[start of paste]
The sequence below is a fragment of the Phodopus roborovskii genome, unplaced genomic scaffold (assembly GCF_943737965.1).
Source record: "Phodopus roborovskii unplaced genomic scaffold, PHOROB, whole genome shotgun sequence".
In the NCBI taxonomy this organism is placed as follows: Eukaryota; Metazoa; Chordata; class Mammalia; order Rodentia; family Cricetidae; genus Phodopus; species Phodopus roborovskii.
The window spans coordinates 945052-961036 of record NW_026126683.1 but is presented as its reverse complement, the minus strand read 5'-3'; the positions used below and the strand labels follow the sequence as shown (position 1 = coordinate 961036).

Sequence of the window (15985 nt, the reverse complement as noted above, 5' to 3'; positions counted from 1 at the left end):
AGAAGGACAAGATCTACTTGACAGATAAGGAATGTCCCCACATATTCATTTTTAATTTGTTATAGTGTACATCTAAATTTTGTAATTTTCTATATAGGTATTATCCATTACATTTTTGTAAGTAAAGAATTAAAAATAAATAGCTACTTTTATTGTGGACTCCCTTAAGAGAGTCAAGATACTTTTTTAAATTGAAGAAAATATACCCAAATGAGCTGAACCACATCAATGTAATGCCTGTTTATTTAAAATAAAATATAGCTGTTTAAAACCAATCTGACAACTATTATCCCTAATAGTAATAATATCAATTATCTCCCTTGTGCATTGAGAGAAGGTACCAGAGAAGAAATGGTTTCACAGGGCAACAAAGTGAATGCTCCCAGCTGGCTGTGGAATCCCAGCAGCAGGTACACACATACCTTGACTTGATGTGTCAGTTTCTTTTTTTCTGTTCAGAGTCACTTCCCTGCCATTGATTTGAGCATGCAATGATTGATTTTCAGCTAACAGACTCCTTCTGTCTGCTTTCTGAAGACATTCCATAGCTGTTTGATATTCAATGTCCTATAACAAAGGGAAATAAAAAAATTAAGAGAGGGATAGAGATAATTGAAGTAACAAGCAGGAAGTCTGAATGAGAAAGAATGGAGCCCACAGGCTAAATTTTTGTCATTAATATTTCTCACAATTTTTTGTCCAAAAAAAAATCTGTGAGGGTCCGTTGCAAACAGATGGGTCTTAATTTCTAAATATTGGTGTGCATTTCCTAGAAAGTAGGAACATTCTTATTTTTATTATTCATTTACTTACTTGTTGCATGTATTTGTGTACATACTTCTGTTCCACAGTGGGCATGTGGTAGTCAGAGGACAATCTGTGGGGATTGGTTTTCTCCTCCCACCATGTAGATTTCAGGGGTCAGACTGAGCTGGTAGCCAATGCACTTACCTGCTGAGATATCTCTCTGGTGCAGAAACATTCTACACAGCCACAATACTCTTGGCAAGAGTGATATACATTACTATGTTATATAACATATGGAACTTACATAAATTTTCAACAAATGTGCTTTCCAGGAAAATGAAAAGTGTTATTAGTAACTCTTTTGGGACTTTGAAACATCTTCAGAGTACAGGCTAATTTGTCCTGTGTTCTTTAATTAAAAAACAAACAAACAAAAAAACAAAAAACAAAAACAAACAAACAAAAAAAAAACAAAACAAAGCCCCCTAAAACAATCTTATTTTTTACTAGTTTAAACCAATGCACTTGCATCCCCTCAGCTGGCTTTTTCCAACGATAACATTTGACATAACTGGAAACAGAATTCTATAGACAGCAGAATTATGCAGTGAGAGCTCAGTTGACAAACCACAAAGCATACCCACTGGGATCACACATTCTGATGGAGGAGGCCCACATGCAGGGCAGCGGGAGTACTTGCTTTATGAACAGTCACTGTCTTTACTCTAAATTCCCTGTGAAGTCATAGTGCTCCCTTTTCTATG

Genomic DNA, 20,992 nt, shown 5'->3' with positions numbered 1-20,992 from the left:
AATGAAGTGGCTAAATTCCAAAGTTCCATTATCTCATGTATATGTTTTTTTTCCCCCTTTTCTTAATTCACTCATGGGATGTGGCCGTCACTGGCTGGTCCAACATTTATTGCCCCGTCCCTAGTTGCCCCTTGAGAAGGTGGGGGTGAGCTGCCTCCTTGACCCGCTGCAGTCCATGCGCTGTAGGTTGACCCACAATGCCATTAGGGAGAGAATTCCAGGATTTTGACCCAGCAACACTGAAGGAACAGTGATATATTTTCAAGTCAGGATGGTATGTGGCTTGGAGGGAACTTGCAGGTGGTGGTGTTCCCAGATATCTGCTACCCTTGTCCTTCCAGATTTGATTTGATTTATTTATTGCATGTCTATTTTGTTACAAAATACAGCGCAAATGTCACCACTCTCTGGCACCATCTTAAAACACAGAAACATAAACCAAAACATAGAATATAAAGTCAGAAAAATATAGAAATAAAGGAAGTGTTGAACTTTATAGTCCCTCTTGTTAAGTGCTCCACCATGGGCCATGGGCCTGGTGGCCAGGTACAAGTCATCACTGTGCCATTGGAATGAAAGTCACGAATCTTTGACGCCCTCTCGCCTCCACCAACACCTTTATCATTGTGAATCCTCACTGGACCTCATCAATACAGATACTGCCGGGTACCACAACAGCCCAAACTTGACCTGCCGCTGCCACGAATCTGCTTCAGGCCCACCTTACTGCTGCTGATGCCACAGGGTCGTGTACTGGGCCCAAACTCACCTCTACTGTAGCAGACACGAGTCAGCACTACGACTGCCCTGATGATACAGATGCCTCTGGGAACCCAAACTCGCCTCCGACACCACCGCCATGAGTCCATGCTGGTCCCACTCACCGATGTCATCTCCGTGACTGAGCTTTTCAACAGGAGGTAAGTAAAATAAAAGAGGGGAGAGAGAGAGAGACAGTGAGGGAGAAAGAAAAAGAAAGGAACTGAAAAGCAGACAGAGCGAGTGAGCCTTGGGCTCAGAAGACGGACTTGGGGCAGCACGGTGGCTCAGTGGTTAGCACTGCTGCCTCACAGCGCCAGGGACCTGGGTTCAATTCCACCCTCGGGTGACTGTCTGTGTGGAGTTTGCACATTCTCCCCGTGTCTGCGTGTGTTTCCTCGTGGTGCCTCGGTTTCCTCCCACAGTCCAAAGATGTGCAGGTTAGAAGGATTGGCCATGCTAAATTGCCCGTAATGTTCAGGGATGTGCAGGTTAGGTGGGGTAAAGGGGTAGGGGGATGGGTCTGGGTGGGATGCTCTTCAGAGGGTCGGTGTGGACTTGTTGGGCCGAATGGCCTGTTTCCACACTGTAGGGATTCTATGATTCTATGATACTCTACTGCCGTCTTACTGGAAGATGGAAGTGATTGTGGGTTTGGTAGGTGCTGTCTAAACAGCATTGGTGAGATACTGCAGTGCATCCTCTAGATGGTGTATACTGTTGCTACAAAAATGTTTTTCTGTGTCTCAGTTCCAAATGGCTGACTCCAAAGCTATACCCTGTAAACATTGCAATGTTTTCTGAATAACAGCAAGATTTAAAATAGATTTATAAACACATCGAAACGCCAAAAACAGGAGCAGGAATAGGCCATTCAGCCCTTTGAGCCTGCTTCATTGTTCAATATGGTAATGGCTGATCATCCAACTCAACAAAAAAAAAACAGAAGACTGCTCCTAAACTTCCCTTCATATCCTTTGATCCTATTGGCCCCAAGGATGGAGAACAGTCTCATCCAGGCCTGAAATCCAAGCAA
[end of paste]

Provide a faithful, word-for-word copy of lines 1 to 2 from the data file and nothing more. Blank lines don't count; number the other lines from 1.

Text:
The sequence below is a fragment of the Phodopus roborovskii genome, unplaced genomic scaffold (assembly GCF_943737965.1).
Source record: "Phodopus roborovskii unplaced genomic scaffold, PHOROB, whole genome shotgun sequence".